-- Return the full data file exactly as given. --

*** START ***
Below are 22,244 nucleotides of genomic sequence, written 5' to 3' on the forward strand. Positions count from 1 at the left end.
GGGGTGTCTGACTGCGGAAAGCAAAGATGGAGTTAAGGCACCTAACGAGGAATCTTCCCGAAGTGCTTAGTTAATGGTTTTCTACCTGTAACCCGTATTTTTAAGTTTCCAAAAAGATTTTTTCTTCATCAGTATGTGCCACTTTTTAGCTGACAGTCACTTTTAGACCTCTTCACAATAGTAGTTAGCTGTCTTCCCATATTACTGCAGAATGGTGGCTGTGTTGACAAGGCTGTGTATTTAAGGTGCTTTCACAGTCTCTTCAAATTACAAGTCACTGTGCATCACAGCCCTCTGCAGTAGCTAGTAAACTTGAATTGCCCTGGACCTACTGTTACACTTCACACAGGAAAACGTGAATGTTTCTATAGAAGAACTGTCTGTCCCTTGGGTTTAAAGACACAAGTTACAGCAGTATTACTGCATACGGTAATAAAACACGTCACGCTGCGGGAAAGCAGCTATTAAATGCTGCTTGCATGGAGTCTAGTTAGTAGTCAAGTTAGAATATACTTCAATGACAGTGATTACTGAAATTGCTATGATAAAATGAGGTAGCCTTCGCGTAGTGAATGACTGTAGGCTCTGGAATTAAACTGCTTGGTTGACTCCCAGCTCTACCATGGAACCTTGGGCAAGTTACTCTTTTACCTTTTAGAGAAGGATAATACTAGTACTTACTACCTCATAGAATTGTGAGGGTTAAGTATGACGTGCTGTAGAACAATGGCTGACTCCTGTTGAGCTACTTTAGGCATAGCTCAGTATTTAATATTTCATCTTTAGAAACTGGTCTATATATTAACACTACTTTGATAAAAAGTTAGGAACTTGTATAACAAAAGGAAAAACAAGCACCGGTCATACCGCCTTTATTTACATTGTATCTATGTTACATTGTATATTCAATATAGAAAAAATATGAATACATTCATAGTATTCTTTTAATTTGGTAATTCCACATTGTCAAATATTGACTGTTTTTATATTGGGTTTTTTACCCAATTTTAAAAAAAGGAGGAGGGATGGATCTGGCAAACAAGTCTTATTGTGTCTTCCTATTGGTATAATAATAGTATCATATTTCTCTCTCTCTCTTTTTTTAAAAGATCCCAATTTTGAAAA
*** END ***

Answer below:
Below are 22,244 nucleotides of genomic sequence, written 5' to 3' on the forward strand. Positions count from 1 at the left end.
GGGGTGTCTGACTGCGGAAAGCAAAGATGGAGTTAAGGCACCTAACGAGGAATCTTCCCGAAGTGCTTAGTTAATGGTTTTCTACCTGTAACCCGTATTTTTAAGTTTCCAAAAAGATTTTTTCTTCATCAGTATGTGCCACTTTTTAGCTGACAGTCACTTTTAGACCTCTTCACAATAGTAGTTAGCTGTCTTCCCATATTACTGCAGAATGGTGGCTGTGTTGACAAGGCTGTGTATTTAAGGTGCTTTCACAGTCTCTTCAAATTACAAGTCACTGTGCATCACAGCCCTCTGCAGTAGCTAGTAAACTTGAATTGCCCTGGACCTACTGTTACACTTCACACAGGAAAACGTGAATGTTTCTATAGAAGAACTGTCTGTCCCTTGGGTTTAAAGACACAAGTTACAGCAGTATTACTGCATACGGTAATAAAACACGTCACGCTGCGGGAAAGCAGCTATTAAATGCTGCTTGCATGGAGTCTAGTTAGTAGTCAAGTTAGAATATACTTCAATGACAGTGATTACTGAAATTGCTATGATAAAATGAGGTAGCCTTCGCGTAGTGAATGACTGTAGGCTCTGGAATTAAACTGCTTGGTTGACTCCCAGCTCTACCATGGAACCTTGGGCAAGTTACTCTTTTACCTTTTAGAGAAGGATAATACTAGTACTTACTACCTCATAGAATTGTGAGGGTTAAGTATGACGTGCTGTAGAACAATGGCTGACTCCTGTTGAGCTACTTTAGGCATAGCTCAGTATTTAATATTTCATCTTTAGAAACTGGTCTATATATTAACACTACTTTGATAAAAAGTTAGGAACTTGTATAACAAAAGGAAAAACAAGCACCGGTCATACCGCCTTTATTTACATTGTATCTATGTTACATTGTATATTCAATATAGAAAAAATATGAATACATTCATAGTATTCTTTTAATTTGGTAATTCCACATTGTCAAATATTGACTGTTTTTATATTGGGTTTTTTACCCAATTTTAAAAAAAGGAGGAGGGATGGATCTGGCAAACAAGTCTTATTGTGTCTTCCTATTGGTATAATAATAGTATCATATTTCTCTCTCTCTCTTTTTTTAAAAGATCCCAATTTTGAAAA